- Does the fact that the word “Talent” in Greek originally meant an amount of money take away from our ability to understand the parable in terms of the English meaning of “Talent”? In other words, do you think it is legitimate to understand the parable as being about “skills” or “abilities” even though the word originally meant an amount of money?
- A related question: Do you think this parable should be understood as instructions about what Christians should do with their money?
- What do you make of the harsh rejection of the servant with the one talent at the end of this parable? How do you reconcile this with the God of infinite grace?
- What do you think of the master’s comment in Luke’s account that part of the servant’s problem was “not wanting me to reign over them”? Does it bother you?
- The servant who received five talents ended up with ten, and the one who received two talents ended up with four. Do you think this means that God expects us to end up with double of whatever he initially gives us? Why or why not?
- Is there a divide between skills to be used for “sacred” tasks and “secular” tasks? In other words, can skills that we would consider “not religious” still be used for God?
- There is a quote that is sometimes (falsely) attributed to Martin Luther, though the idea contained within the quote is still worth consideration. What do you think of the following:
- “The Christian shoemaker does his Christian duty not by putting little crosses on the shoes, but by making good shoes [....]” While Luther did not say this, he did say that Christian living entailed using gifts, skills, and trades to serve others. What does that say about using skills and gifts that are not inherently “religious”?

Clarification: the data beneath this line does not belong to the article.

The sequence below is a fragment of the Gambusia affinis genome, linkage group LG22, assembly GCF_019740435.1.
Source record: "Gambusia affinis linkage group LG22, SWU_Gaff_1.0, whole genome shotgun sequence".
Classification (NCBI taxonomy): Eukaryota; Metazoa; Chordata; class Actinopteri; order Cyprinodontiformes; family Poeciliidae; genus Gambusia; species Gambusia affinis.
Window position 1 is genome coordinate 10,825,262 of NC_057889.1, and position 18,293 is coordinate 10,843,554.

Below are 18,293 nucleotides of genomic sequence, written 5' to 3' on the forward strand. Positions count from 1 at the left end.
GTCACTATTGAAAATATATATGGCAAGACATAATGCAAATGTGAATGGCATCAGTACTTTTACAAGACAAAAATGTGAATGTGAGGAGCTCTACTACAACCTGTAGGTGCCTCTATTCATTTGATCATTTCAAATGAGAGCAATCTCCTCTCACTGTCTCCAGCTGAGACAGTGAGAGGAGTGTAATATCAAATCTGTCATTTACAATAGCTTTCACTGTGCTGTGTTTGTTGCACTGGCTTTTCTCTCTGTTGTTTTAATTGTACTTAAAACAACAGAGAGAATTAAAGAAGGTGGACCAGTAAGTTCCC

- The versions of the story Matthew 25 and Luke 19 are surrounded by starkly different contexts. What do these contexts add to the meaning of the parable?
- In Matthew 25, Jesus tells the Parable of the Talents as part of a larger discussion about final judgment, and the importance of helping the poor, the hungry, the imprisoned, and so on. What does this context add to the meaning of the parable?
- In Luke 19, Jesus tells the Parable of the Talents on his way to make his Triumphal Entry into Jerusalem. Before telling the Parable, Jesus meets Zacchaeus, a tax collector. Zacchaeus commits himself to giving to the poor and repents of his dishonest business dealings - promising to pay back the money he has defrauded from people. After telling the parable, Jesus weeps over the unfaithfulness of Jerusalem and predicts that it will be destroyed, and then goes into the temple and drives out the money changers. What does this context of travelling to Jerusalem and pronouncing judgment on the religious and financial structures of Israel add to the meaning of the parable?
- What talents have you observed to be preferred by the church more than others? Are there some things that we don’t consider to be talents that we should? Are there some things that are considered talents that shouldn’t be?
- Will God ever call us to use a talent outside of our comfort zone? Our understanding of ourselves? Our skills? What do you make of people who claim that they were called to do something they had no aptitude for, and then miraculously were able to do it?
- What talents do you have that you feel God has called you to use?